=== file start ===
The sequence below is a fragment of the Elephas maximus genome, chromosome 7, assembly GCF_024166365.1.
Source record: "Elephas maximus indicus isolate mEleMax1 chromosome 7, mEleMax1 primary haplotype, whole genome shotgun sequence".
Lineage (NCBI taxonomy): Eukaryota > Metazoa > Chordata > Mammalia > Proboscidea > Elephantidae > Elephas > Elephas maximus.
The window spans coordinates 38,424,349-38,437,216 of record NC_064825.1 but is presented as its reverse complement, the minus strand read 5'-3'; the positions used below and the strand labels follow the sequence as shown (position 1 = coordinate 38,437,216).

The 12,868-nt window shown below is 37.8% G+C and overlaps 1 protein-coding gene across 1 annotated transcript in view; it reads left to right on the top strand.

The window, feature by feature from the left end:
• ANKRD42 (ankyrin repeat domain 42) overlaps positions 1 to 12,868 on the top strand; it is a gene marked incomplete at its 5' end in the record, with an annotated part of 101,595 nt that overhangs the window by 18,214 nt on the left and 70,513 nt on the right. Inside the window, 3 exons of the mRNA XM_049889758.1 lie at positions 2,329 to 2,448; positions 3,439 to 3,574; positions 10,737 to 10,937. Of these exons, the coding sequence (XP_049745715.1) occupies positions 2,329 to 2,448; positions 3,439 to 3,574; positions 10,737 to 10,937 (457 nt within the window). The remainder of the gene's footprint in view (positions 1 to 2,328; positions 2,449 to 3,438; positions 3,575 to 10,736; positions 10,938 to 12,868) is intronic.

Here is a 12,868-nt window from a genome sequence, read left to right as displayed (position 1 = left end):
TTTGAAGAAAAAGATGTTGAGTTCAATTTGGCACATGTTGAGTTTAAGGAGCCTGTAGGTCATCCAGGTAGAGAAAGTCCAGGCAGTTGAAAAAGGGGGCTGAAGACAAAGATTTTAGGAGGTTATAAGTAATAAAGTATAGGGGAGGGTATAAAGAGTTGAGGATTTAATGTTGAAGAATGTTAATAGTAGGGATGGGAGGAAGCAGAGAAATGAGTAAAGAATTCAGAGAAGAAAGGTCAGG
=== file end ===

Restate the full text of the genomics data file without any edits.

The sequence below is a fragment of the Elephas maximus genome, chromosome 7, assembly GCF_024166365.1.
Source record: "Elephas maximus indicus isolate mEleMax1 chromosome 7, mEleMax1 primary haplotype, whole genome shotgun sequence".
Lineage (NCBI taxonomy): Eukaryota > Metazoa > Chordata > Mammalia > Proboscidea > Elephantidae > Elephas > Elephas maximus.
The window spans coordinates 38,424,349-38,437,216 of record NC_064825.1 but is presented as its reverse complement, the minus strand read 5'-3'; the positions used below and the strand labels follow the sequence as shown (position 1 = coordinate 38,437,216).

The 12,868-nt window shown below is 37.8% G+C and overlaps 1 protein-coding gene across 1 annotated transcript in view; it reads left to right on the top strand.

The window, feature by feature from the left end:
• ANKRD42 (ankyrin repeat domain 42) overlaps positions 1 to 12,868 on the top strand; it is a gene marked incomplete at its 5' end in the record, with an annotated part of 101,595 nt that overhangs the window by 18,214 nt on the left and 70,513 nt on the right. Inside the window, 3 exons of the mRNA XM_049889758.1 lie at positions 2,329 to 2,448; positions 3,439 to 3,574; positions 10,737 to 10,937. Of these exons, the coding sequence (XP_049745715.1) occupies positions 2,329 to 2,448; positions 3,439 to 3,574; positions 10,737 to 10,937 (457 nt within the window). The remainder of the gene's footprint in view (positions 1 to 2,328; positions 2,449 to 3,438; positions 3,575 to 10,736; positions 10,938 to 12,868) is intronic.

Here is a 12,868-nt window from a genome sequence, read left to right as displayed (position 1 = left end):
TTTGAAGAAAAAGATGTTGAGTTCAATTTGGCACATGTTGAGTTTAAGGAGCCTGTAGGTCATCCAGGTAGAGAAAGTCCAGGCAGTTGAAAAAGGGGGCTGAAGACAAAGATTTTAGGAGGTTATAAGTAATAAAGTATAGGGGAGGGTATAAAGAGTTGAGGATTTAATGTTGAAGAATGTTAATAGTAGGGATGGGAGGAAGCAGAGAAATGAGTAAAGAATTCAGAGAAGAAAGGTCAGG